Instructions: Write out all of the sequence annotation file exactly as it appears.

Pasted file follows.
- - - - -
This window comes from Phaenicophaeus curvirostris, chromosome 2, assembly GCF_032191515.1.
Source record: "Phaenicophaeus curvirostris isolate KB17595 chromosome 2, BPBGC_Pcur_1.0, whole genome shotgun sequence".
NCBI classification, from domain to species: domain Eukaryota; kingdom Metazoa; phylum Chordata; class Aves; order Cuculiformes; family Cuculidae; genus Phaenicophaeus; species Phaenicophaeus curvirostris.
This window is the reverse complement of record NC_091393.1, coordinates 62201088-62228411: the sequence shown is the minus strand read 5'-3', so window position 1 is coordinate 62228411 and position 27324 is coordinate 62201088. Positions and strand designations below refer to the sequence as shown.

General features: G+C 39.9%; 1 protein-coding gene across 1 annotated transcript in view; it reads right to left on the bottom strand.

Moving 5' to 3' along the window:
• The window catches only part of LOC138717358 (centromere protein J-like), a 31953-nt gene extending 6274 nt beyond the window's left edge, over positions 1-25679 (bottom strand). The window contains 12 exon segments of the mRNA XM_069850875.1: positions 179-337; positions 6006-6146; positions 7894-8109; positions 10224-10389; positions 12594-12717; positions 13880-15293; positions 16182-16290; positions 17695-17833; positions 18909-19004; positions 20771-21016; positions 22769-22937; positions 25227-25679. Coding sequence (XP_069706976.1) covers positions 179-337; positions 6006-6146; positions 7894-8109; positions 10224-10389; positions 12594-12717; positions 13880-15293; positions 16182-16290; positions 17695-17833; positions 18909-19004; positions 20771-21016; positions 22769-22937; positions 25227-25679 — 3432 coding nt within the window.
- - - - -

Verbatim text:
This window comes from Phaenicophaeus curvirostris, chromosome 2, assembly GCF_032191515.1.
Source record: "Phaenicophaeus curvirostris isolate KB17595 chromosome 2, BPBGC_Pcur_1.0, whole genome shotgun sequence".
NCBI classification, from domain to species: domain Eukaryota; kingdom Metazoa; phylum Chordata; class Aves; order Cuculiformes; family Cuculidae; genus Phaenicophaeus; species Phaenicophaeus curvirostris.
This window is the reverse complement of record NC_091393.1, coordinates 62201088-62228411: the sequence shown is the minus strand read 5'-3', so window position 1 is coordinate 62228411 and position 27324 is coordinate 62201088. Positions and strand designations below refer to the sequence as shown.

General features: G+C 39.9%; 1 protein-coding gene across 1 annotated transcript in view; it reads right to left on the bottom strand.

Moving 5' to 3' along the window:
• The window catches only part of LOC138717358 (centromere protein J-like), a 31953-nt gene extending 6274 nt beyond the window's left edge, over positions 1-25679 (bottom strand). The window contains 12 exon segments of the mRNA XM_069850875.1: positions 179-337; positions 6006-6146; positions 7894-8109; positions 10224-10389; positions 12594-12717; positions 13880-15293; positions 16182-16290; positions 17695-17833; positions 18909-19004; positions 20771-21016; positions 22769-22937; positions 25227-25679. Coding sequence (XP_069706976.1) covers positions 179-337; positions 6006-6146; positions 7894-8109; positions 10224-10389; positions 12594-12717; positions 13880-15293; positions 16182-16290; positions 17695-17833; positions 18909-19004; positions 20771-21016; positions 22769-22937; positions 25227-25679 — 3432 coding nt within the window.